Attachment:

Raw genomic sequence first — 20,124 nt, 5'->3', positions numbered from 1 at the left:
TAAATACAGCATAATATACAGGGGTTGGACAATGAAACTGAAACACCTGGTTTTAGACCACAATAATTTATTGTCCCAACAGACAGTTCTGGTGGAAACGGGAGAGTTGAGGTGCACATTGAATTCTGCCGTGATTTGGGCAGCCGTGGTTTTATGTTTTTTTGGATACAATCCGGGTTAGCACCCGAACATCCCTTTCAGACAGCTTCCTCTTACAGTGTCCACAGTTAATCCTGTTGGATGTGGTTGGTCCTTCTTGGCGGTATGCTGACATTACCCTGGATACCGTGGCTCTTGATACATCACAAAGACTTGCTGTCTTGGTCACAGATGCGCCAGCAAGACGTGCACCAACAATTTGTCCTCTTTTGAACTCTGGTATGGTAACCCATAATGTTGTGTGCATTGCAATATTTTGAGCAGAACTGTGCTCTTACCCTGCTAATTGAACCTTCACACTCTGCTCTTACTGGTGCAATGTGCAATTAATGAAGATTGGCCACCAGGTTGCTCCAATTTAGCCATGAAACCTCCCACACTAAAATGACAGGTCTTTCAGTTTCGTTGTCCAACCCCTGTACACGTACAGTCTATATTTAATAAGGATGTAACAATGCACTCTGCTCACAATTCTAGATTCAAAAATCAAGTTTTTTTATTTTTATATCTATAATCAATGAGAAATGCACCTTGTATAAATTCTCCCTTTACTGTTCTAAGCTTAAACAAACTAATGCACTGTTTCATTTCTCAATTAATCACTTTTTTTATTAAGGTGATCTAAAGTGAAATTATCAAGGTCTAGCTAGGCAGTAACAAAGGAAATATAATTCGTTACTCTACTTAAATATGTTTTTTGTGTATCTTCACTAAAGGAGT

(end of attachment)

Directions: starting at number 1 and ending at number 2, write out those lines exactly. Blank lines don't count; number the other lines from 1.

Raw genomic sequence first — 20,124 nt, 5'->3', positions numbered from 1 at the left:
TAAATACAGCATAATATACAGGGGTTGGACAATGAAACTGAAACACCTGGTTTTAGACCACAATAATTTATTGTCCCAACAGACAGTTCTGGTGGAAACGGGAGAGTTGAGGTGCACATTGAATTCTGCCGTGATTTGGGCAGCCGTGGTTTTATGTTTTTTTGGATACAATCCGGGTTAGCACCCGAACATCCCTTTCAGACAGCTTCCTCTTACAGTGTCCACAGTTAATCCTGTTGGATGTGGTTGGTCCTTCTTGGCGGTATGCTGACATTACCCTGGATACCGTGGCTCTTGATACATCACAAAGACTTGCTGTCTTGGTCACAGATGCGCCAGCAAGACGTGCACCAACAATTTGTCCTCTTTTGAACTCTGGTATGGTAACCCATAATGTTGTGTGCATTGCAATATTTTGAGCAGAACTGTGCTCTTACCCTGCTAATTGAACCTTCACACTCTGCTCTTACTGGTGCAATGTGCAATTAATGAAGATTGGCCACCAGGTTGCTCCAATTTAGCCATGAAACCTCCCACACTAAAATGACAGGTCTTTCAGTTTCGTTGTCCAACCCCTGTACACGTACAGTCTATATTTAATAAGGATGTAACAATGCACTCTGCTCACAATTCTAGATTCAAAAATCAAGTTTTTTTATTTTTATATCTATAATCAATGAGAAATGCACCTTGTATAAATTCTCCCTTTACTGTTCTAAGCTTAAACAAACTAATGCACTGTTTCATTTCTCAATTAATCACTTTTTTTATTAAGGTGATCTAAAGTGAAATTATCAAGGTCTAGCTAGGCAGTAACAAAGGAAATATAATTCGTTACTCTACTTAAATATGTTTTTTGTGTATCTTCACTAAAGGAGT